|Finger included to cover the brand|
The best info I encountered was in the New York Times, by Harold McGee (click HERE for his article). The article was based on some testing done by the USDA and himself. I'm going to just quote and summarize McGee's article here:
At the U.S.D.A. labs in Beltsville, Md., Janet S. Eastridge and Brian C. Bowker test-thawed more than 200 one-inch-thick beef strip loin steaks in three different groups: some in a refrigerator at 37 to 40 degrees Fahrenheit, some in a constantly circulating water bath at 68 degrees, and some in a water bath at 102 degrees.
Air-thawing in the refrigerator took 18 to 20 hours, while the room-temperature water bath thawed the steaks in about 20 minutes, and the hot-summer-day bath in 11 minutes. These water-bath times are so short that any bacterial growth would remain within safe limits.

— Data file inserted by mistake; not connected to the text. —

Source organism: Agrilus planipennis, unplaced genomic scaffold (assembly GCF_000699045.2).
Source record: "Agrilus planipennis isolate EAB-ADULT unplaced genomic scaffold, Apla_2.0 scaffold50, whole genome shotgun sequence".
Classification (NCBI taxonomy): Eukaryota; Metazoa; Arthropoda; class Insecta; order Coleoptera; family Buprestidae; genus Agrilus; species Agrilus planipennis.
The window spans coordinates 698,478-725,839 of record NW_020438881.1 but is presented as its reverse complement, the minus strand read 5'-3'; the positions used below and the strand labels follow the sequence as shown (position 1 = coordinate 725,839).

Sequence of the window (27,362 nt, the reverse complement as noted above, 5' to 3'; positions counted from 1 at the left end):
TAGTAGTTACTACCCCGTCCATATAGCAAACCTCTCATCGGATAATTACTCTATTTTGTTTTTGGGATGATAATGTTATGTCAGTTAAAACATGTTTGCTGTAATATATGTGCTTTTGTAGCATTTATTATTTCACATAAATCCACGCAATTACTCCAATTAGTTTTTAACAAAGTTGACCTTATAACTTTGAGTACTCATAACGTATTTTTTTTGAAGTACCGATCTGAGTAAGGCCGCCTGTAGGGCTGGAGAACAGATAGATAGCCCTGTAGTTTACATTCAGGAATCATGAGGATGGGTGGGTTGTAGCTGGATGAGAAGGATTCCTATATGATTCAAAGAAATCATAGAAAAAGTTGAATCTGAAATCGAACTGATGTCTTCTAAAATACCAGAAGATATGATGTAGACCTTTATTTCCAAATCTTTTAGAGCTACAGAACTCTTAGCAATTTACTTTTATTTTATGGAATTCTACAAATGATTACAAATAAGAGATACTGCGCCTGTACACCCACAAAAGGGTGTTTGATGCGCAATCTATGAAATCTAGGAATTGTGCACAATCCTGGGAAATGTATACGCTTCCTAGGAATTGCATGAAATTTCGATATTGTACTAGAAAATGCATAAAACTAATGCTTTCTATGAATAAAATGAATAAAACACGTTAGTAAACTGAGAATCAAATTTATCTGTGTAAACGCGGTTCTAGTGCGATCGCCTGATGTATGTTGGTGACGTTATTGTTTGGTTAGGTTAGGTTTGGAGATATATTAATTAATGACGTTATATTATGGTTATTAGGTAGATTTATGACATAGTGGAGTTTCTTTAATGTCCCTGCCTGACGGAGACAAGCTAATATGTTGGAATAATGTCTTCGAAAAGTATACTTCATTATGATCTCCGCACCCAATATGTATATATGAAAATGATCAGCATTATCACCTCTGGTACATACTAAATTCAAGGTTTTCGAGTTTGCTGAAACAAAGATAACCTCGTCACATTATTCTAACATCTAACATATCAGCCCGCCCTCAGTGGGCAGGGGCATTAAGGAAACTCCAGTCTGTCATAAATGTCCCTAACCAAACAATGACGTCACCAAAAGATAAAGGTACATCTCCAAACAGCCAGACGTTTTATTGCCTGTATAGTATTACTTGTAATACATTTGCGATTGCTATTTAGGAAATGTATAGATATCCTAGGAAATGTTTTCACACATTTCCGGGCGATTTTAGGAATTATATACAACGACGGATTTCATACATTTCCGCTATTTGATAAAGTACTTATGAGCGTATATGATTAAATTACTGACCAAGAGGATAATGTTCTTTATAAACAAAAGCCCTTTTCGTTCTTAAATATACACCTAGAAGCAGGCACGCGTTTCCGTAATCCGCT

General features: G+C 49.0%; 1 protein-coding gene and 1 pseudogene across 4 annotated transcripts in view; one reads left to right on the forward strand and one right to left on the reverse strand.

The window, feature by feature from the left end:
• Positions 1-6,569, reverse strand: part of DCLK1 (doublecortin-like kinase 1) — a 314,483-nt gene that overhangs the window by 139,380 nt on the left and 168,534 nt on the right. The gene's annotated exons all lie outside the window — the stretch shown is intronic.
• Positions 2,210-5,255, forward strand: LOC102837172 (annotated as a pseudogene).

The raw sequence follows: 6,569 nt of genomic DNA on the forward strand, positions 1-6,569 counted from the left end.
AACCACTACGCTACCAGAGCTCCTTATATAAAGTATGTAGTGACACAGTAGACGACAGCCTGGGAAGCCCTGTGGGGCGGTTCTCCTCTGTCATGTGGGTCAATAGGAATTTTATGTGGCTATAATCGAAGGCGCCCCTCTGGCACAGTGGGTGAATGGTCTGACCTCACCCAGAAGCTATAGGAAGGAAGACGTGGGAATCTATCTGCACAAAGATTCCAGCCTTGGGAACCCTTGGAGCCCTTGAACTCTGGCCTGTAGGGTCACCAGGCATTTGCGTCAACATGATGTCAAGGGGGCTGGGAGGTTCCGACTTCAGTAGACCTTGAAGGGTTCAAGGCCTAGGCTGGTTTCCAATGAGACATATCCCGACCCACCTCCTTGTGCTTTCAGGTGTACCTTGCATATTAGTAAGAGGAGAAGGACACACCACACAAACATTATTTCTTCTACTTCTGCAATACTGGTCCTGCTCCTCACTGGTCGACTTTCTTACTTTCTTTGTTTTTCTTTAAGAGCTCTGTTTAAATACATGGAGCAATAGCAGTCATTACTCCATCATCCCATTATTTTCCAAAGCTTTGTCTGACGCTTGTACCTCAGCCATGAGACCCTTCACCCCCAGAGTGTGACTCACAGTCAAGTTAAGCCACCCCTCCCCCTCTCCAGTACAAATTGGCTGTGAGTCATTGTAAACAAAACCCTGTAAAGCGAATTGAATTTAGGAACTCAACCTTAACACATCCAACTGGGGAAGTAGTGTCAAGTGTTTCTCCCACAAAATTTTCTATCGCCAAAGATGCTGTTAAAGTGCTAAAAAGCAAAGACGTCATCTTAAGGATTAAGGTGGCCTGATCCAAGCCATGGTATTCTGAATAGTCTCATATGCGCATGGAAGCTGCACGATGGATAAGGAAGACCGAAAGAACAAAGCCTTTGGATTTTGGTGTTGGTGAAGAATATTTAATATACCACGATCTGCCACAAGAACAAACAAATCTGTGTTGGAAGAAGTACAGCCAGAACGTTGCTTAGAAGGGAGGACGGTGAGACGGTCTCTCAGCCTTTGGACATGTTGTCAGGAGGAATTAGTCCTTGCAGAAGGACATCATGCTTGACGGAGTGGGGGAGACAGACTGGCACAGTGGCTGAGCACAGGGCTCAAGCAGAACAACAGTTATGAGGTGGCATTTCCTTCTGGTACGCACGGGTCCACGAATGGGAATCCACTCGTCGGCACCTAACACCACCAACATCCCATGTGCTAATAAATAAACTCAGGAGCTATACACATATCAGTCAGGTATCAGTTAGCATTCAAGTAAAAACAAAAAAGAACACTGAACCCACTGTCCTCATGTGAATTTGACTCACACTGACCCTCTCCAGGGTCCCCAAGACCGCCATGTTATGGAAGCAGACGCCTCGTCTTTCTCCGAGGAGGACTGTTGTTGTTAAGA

|Stopwatch and instant thermometer|
I took notice of something in McGee's article (quoted below), that I tested too, about the flavor. Since he said it applied to steak, I applied it to stew meat. Both are beef based meat. Maybe I'll write some more blog entries as I test it on chicken, pork chops, ground beef, turkey, etc.
The water-thawed steaks actually leaked less juice than the air-thawed steaks.I can verify that the stew meat did have a little more juice and flavor, once the crock pot stew was done. Quick and easy, and full of flavor. Try it yourself. Stay tuned for more usage of the hot water bath on frozen chops and chicken.